Accountability is a Four Letter Word
Peaceful Paths plays a variety of roles in our community, from answering helpline calls for survivors of abuse and providing shelter to families in crisis to counseling survivors through trauma and educating youth about healthy relationships. All these roles require a commitment to speaking the truth about violence against women and the harm it causes. No one would argue that abuse shouldn’t be addressed, and there is very little controversy over the need for our work and benefit we provide to the greater community. Where our work gets sticky, and where the greater conversation fails the victims at risk, is when we raise the issue of accountability.
Penalties for perpetrators of crimes of all kinds in our society are not without debate. Recent cases of shootings involving stand your ground laws highlight our culture’s ongoing divisions around the rights of the individual versus the control of law. We want justice. We talk about the need to protect the innocent. We continue to say we value the civility that comes with personal responsibility.
So why is accountability a four letter word, especially when it comes to violence against women? Recent articles in the Huffington Post, Washington Post, ESPN, and CNN have all highlighted the difficulty our society continues to have holding perpetrators of violence against women accountable for their actions. High profile situations, such as the recent Ray Rice battery on his fiancée, emphasize the attitudes we see locally on a daily basis. Commentator Stephen Smith resorted to highly destructive victim blaming language when he described the attack as possibly “provoked”. The outcry was fierce and ESPN reacted with a week-long suspension. Really? His consequence was almost as inappropriate a response as the NFL commissioner’s two-game suspension for Rice. As advocates, our reality is that the attitude persists that says somehow, women lead men to rape and beat them. The result is that the accountability for batterers is what has become controversial, not the behavior that hurt the woman or children involved in the first place. Society has become numb to violence against women, whether it involves unconscious girlfriends or misogynistic politicians. So we keep watching NFL games where nearly every team has a perpetrator of violence against women and we re-elect politicians who treat women like objects of ridicule. Apparently, as long as their so-called “personal life” doesn’t impact their skill set, the collective “we” will turn a blind eye. Just examine the NFL penalties for drug use or team rule violations (missing practice) which can result in 4 or more game suspensions and tens of thousands of dollars in fines. Strange how we categorize actions where misogyny is involved as “mistakes” rather than the truth: choice behavior that is a high indicator of character. How people treat their intimate partners, resolve conflict, and handle their personal power in a relationship says a great deal more about who they are than anything else they do or say. Who we are in private is who we are. Period. Your world paradigm at the office can’t reflect equality and respect when you are treating your partner with power and control. Punches thrown in an elevator are far more telling than the words at a press conference.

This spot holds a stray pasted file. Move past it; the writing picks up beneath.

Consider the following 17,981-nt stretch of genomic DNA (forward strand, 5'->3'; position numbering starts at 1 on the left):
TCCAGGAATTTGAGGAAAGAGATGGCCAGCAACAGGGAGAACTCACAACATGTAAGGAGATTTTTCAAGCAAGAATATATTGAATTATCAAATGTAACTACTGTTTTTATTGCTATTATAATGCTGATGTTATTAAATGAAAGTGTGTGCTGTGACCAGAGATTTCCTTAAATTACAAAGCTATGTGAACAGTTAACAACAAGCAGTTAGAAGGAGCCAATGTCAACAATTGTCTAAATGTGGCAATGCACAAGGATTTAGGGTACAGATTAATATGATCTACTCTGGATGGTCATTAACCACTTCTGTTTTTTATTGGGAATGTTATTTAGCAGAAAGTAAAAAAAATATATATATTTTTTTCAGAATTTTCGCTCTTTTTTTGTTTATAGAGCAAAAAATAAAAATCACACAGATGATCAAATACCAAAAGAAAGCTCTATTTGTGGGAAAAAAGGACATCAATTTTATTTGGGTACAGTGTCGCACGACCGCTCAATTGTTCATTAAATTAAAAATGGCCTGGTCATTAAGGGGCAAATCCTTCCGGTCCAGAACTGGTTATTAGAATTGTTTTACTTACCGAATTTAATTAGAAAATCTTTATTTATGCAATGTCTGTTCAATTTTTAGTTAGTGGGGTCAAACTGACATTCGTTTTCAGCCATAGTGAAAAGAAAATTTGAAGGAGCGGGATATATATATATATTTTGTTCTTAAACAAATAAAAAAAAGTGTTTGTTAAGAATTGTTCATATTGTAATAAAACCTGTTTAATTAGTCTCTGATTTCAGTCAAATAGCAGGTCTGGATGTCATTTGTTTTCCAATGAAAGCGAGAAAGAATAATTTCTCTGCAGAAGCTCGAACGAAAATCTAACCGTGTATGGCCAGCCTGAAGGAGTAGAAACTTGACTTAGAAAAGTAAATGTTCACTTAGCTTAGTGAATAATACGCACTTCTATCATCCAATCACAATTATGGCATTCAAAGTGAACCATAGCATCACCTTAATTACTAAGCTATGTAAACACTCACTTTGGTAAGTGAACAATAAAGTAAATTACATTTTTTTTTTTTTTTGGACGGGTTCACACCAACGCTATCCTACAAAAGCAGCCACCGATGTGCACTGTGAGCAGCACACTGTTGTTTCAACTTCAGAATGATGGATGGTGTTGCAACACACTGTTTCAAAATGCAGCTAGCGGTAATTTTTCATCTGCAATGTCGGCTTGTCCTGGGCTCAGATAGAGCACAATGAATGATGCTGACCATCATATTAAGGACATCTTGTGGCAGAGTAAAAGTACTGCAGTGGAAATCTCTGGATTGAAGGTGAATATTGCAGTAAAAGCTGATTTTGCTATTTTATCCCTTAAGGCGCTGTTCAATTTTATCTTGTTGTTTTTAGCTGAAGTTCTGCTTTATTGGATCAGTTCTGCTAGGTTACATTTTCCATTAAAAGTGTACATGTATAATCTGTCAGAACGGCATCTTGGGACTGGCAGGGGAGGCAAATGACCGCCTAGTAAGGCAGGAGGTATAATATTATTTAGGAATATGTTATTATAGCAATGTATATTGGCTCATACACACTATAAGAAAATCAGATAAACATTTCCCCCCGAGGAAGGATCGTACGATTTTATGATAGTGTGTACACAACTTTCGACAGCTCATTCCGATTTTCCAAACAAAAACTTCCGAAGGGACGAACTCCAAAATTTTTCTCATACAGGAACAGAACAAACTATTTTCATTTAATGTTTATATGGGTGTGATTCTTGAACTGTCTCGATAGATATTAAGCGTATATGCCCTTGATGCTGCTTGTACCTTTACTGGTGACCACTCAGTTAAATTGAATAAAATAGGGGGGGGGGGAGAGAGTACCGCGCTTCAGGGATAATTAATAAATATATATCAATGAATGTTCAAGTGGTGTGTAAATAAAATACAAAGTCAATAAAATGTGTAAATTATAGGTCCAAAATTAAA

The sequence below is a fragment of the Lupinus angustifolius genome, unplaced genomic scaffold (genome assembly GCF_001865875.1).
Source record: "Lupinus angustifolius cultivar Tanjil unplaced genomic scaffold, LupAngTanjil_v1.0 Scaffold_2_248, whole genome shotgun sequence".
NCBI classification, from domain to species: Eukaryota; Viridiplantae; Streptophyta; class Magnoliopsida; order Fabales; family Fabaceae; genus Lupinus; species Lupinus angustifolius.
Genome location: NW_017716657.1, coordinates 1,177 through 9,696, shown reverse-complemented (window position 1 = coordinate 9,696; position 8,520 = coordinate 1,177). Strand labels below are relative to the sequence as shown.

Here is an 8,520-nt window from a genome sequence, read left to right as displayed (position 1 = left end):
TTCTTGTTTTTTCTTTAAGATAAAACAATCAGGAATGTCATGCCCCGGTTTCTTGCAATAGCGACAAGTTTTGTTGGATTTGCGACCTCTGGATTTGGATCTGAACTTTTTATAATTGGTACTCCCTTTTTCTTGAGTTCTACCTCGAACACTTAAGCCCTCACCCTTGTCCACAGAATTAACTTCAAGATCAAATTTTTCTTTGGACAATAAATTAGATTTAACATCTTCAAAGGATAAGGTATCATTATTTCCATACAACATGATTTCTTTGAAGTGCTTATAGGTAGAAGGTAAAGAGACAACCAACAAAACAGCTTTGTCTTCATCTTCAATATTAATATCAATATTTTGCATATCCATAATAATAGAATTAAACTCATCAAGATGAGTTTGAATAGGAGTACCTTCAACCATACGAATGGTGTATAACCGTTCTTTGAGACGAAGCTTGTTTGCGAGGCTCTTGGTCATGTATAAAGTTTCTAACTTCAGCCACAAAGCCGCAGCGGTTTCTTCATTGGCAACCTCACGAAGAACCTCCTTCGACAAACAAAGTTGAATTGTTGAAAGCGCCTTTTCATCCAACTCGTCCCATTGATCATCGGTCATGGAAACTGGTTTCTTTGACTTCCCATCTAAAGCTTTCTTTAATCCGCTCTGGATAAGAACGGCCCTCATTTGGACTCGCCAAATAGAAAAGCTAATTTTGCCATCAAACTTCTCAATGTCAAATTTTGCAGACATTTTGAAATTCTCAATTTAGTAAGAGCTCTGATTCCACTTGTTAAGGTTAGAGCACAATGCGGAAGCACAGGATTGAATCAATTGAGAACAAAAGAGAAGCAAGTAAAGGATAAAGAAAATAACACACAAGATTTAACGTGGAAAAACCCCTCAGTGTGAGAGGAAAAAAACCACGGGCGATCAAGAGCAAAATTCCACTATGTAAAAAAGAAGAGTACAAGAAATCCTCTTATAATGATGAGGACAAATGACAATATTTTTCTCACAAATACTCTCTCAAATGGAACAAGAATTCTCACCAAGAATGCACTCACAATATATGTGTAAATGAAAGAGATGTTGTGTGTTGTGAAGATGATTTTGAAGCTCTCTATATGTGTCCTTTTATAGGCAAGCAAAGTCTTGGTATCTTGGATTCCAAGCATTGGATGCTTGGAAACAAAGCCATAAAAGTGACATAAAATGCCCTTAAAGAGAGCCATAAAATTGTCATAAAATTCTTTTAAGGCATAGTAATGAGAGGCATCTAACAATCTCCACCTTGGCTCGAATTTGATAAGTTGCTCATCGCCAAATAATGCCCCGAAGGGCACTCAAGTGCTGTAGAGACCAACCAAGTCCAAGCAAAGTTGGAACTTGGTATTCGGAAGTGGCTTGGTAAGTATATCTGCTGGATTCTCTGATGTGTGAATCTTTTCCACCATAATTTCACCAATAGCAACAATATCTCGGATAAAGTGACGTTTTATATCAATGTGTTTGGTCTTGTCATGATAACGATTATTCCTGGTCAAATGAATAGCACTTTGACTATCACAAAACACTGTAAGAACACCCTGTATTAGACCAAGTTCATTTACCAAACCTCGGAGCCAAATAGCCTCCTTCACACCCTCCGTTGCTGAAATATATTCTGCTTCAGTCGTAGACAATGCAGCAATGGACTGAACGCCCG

In this work, we see the results of the lack of accountability for batterers up close and personal. The change is simple to make. Change the language when abuse is discussed from blame of the victim to a conversation about why men feel they can misuse, abuse, and disrespect women. Create meaningful programs to address batterer behavior, including incarceration for those who display the traits of lethality. Don’t ignore bad behavior by excusing it away as a mistake or a mutual disagreement gone wrong. Recognize that batterers serialize their actions and escalate their behavior. Acknowledge that your silence, your patronage, and your vote give permission for abuse to continue.
Theresa Beachy, Peaceful Paths, Inc.
National Domestic Violence Hotline: http://www.thehotline.org, 1-800-799-7233, TTY 1-800-787-3224
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